I have had a great response to my musings and ramblings on this blog and I would probably have stopped a long time ago were it not for the positive feedback and appreciation so thank you for giving me an audience to write for. One common comment is that I seem so philosophical and positive in my writings given the fact that I’ve got cancer and the diagnosis was missed over 2 years ago when the doctors had their first stab at it. My response has always been that there are people worse off than me and that gets a variety of responses but for anyone doubting my sincerity on the subject I would point them to the news over the last few weeks; children have been abducted and attacked/killed by animals (or abandoned by their parents depending on your outlook), a rare animal has been needlessly shot, a huge number of innocent and fun seeking folk have been needlessly shot dead and that rare thing, a positive politician in Jo Cox, has been brutally murdered in the street – seemingly for standing up for her fellow human beings. Throw in the general nastiness flying around because of the EU referendum, the Trumpageddon on the horizon and the continued insistence of US law makers to ignore the danger of firearms and it’s been a pretty horrible few weeks (and don’t even get me started on moron football ‘fans’ in France). Like I say, there are plenty worse off than me so I’m not going to wallow.

Now, with all that said, it’s not been entirely plain sailing, emotionally speaking. What I’ve found out through family, friends and a little internet research is that there is such a thing as a post operation crash which has to do with your body’s physiological reaction to the general anaesthetic which kicks in around 12-14 days after the operation. So I moped, I got frustrated and I snapped at my nearest and dearest (sorry, Gemma) as the novelty of being the patient wore off and the reality of not being able to dry my feet after a shower or pick up a spoon I dropped on the floor kicks in. I have a big scar which, apparently, chicks dig but I couldn’t feel less attractive right now. At various moments over the last few weeks that yellow lymph fluid has continued to leak out of my leg in a spot that looks like I’ve wet myself, I have had to hold one of my son’s nappies against my leg in the car park of Sainsbury’s (it just gets sexier doesn’t it?) and at one point I pulled some seriously odd shapes trying to put some socks on. It’s a good thing I wasn’t planning on having any more kids.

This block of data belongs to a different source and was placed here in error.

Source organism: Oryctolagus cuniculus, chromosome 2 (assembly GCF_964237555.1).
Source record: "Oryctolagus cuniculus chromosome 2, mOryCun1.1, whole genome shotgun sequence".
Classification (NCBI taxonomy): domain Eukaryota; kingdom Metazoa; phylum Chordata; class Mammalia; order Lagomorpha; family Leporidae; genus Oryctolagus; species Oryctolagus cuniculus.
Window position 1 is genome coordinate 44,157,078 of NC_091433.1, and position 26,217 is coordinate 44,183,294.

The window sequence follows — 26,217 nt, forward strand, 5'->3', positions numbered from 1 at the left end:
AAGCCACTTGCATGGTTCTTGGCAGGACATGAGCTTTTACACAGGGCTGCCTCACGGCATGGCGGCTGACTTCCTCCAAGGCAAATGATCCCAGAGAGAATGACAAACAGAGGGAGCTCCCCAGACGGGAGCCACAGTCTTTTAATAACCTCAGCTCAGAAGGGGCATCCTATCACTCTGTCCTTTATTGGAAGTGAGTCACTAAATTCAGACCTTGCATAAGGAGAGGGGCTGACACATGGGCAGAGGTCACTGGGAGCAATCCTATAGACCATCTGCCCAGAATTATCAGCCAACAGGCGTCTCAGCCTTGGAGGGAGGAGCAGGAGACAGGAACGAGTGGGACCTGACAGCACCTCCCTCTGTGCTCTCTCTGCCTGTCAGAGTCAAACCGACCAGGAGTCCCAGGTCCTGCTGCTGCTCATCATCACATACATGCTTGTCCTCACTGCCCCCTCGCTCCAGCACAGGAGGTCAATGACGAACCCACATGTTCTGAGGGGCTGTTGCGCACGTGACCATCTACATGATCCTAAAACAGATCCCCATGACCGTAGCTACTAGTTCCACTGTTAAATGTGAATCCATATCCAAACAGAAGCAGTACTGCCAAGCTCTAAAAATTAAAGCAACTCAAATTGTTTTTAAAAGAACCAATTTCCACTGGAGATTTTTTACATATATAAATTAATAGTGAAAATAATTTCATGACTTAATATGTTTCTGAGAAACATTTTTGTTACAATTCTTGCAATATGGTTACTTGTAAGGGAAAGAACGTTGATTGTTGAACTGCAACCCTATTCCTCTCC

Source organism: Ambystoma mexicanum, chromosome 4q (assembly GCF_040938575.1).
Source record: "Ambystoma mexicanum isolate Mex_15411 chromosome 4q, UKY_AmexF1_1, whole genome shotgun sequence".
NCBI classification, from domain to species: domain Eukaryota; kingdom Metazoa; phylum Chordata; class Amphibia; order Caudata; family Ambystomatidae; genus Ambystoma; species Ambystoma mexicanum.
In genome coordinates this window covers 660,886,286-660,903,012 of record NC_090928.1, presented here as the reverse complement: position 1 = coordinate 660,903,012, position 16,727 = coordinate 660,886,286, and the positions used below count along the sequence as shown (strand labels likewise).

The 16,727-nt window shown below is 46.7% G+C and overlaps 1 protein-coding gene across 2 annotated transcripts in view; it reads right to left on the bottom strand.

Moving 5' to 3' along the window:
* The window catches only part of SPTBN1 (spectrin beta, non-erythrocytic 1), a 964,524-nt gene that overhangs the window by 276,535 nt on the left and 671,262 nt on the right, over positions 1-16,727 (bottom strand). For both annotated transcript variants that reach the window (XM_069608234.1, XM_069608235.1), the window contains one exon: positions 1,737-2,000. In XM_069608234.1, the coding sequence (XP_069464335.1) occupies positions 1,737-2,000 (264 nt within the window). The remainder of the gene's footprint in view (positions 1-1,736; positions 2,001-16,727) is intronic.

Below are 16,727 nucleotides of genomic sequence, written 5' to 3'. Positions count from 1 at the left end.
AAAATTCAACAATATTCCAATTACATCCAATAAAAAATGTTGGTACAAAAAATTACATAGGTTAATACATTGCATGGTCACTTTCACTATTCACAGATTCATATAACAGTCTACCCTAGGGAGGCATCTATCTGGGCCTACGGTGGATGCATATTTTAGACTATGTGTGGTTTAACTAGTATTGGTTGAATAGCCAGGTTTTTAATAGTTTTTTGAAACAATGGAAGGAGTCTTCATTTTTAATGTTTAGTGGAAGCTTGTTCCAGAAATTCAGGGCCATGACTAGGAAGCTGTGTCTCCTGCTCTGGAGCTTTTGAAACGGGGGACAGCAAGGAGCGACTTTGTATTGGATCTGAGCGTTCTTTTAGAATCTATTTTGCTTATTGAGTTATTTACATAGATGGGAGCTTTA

Frustration aside, however, there’s been the promising news that two new skin cancer targeting drugs have been approved by the health watchdog NICE to be made available via the NHS. This isn’t a cure and there’s no guarantee that they’ll work with me but it’s a really positive indication of the rapid progress being made in an area that directly impacts me and my family. This is work that will, in no small part, be supported by the fundraising efforts of people doing things like running 5km in pink Tutus around the seafront of Plymouth …. which brings me to today.